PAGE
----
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St Michael and All Angels, Lilleshall, Shropshire

(52°44′4″N, 2°24′10″W)
SJ 729 153
pre-1974 traditional (England and Wales) Shropshire
now Telford and Wrekin
  • Barbara Zeitler
  • Ron Baxter
14 May 2019 (RB), 24 March 1999 (BZ)

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Lilleshall is a village in the east of central Shropshire, 15 miles E of Shrewsbury. The high street runs to the S of the A518 between Telford and Newport, and St Michael's church stands towards its southern end. The village is best known for the ruined 12-13thc Augustinian abbey a mile to the S of the modern settlement, which is the subject of a separate report. The former Hall is now the home of Lilleshall National Sports Centre.

St Michael's is a sandstone building with a broad, long, aisleless chancel with a N organ chamber, a nave with a 5-bay N aisle and a S porch, and a W tower. Of these, the nave is late-12thc with its original shafted doorway protected by a 19thc porch. The chancel also has a 12thc S doorway, but the fabric is substantially of the 13thc, enlarged in the 14thc. The N nave aisle dates from c.1300 and the W tower is of 1500-50. In the mid-19thc it was necessary to rebuild the S wall, and this was done by John Norton in 1856. At this time a second doorway was reset towards the E end of the nave, and blocked. The features described below are the two S nave doorways, the chancel S doorway and the font,


Lilleshall was held in 1066 as a prebendal estate by St Alkmund's collegiate church, Shrewsbury, and in 1086 it was held from the church by Godebold the priest, presumably as a prebend. The manor was assessed at 10 hides with a mill and a league of woodland. Godebald was a clerk of Roger of Montgomery, Earl of Shrewsbury, and VCH suggests that St Alkmund's held the manor from him. Earl Roger's son Robert forfeited his lands in 1102, and it was held by Richard of Beaumais (Bishop of London from 1108) until his death in 1127, when Henry I granted it to Richard's nephew (also Richard). This Richard became Dean of St Alkmund's and in 1145 he conveyed the manor to Arrouaisian (Augustinian) canons from Dorchester (Oxfordshire) for a new abbey, which they established on a site at Lilleshall. The manor of Lilleshall remained as demesne of the abbey until it was dissolved in 1538.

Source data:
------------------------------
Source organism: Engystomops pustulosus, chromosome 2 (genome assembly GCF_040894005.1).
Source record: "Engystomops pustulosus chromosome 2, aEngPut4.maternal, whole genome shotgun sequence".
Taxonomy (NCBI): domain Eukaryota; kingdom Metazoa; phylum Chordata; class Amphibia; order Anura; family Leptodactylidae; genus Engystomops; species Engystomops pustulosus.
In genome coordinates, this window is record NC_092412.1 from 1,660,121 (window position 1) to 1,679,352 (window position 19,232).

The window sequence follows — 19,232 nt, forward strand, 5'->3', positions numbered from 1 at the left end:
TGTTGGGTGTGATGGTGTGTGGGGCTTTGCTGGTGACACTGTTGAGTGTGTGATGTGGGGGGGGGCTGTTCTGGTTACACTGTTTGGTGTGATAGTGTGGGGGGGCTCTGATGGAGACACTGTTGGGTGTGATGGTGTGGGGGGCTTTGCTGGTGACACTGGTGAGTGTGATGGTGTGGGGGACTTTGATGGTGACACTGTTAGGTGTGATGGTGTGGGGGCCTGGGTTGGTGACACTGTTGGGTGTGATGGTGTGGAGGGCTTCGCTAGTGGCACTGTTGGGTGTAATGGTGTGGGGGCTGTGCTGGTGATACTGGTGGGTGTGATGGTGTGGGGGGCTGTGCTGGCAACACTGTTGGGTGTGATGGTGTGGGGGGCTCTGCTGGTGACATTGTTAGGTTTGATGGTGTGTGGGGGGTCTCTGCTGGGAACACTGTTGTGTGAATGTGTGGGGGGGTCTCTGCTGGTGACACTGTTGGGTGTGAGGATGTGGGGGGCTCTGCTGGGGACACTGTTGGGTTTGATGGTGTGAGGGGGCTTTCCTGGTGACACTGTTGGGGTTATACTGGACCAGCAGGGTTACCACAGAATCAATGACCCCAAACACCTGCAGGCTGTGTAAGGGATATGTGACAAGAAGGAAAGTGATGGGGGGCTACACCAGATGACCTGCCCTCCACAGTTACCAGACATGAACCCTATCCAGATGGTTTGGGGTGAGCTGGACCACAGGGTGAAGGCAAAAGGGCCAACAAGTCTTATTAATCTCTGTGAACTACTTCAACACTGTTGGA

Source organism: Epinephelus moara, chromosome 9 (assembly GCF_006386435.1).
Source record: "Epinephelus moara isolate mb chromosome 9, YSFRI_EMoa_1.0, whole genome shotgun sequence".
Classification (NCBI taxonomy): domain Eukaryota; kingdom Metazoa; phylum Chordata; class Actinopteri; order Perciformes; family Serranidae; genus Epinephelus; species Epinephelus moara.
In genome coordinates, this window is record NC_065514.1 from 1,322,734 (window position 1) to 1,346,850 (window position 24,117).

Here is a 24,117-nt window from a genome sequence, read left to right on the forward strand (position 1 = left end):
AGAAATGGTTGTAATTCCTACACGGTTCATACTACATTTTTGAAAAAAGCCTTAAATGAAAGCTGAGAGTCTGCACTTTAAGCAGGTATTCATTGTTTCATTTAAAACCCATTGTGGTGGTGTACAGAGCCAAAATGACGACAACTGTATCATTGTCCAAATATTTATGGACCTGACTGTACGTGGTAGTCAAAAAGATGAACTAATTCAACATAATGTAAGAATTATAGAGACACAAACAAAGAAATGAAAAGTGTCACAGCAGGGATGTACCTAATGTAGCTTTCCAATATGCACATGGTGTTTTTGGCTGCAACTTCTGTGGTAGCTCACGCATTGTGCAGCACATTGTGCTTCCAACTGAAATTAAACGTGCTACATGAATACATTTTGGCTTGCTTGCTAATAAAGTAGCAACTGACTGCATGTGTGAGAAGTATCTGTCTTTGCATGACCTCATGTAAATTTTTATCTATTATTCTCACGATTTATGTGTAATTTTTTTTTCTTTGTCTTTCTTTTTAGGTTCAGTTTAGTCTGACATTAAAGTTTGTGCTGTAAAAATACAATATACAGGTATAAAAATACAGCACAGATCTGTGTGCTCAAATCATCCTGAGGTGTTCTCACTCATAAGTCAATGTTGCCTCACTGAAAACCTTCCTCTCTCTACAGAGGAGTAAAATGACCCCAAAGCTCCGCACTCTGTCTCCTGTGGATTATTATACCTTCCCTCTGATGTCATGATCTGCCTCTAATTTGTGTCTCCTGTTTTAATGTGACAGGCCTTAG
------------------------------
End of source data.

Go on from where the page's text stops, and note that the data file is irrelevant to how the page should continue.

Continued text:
Exterior Features





The font was discovered in use as a flower vase and was restored to the church by the Rev. John Blunt (vicar 1815-43). It was placed in its present location in 1856, and the medieval encaustic tiles on which it stands were found in the floor of the chancel at the same time. Early estimates of its date range from the 10thc to the 12thc, but it is clear now that it belongs to the 12thc and is related at the production stage to the fonts at Edgmond and Shawbury (Shropshire), and Church Eaton and Bradley (Staffordshire). Similar motifs are also found on stringcourses at Gnosall. A date of c.1120-40 seems likely. The two S nave doorways date from the end of the 12thc, perhaps 1190-1210. The back-to-back chevron is also found at Lilleshall Abbey (without the angle roll).

A notice welcoming visitors to the church has been attached to the 12thc 1st order arch of the S nave doorway. While the sentiment is appreciated, it is to be hoped that this is a temporary notice, and that no damage has been done to the medieval stonework by its attachment.


D. Butterfield, A Guide to St Michael and All Angels Lilleshall, Shropshire with St John the Evangelist Muxton, Church guide 1969, 3rd ed. 1993.

Historic England listed building, English Heritage Legacy ID: 362263

J. Newman and N. Pevsner, The Buildings of England: Shropshire New Haven and London 2006, 325-26.

N. Pevsner, The Buildings of England: Shropshire, Harmondsworth 1958, 165-66.

Victoria County History: Shropshire, 11, 1985, 145-76.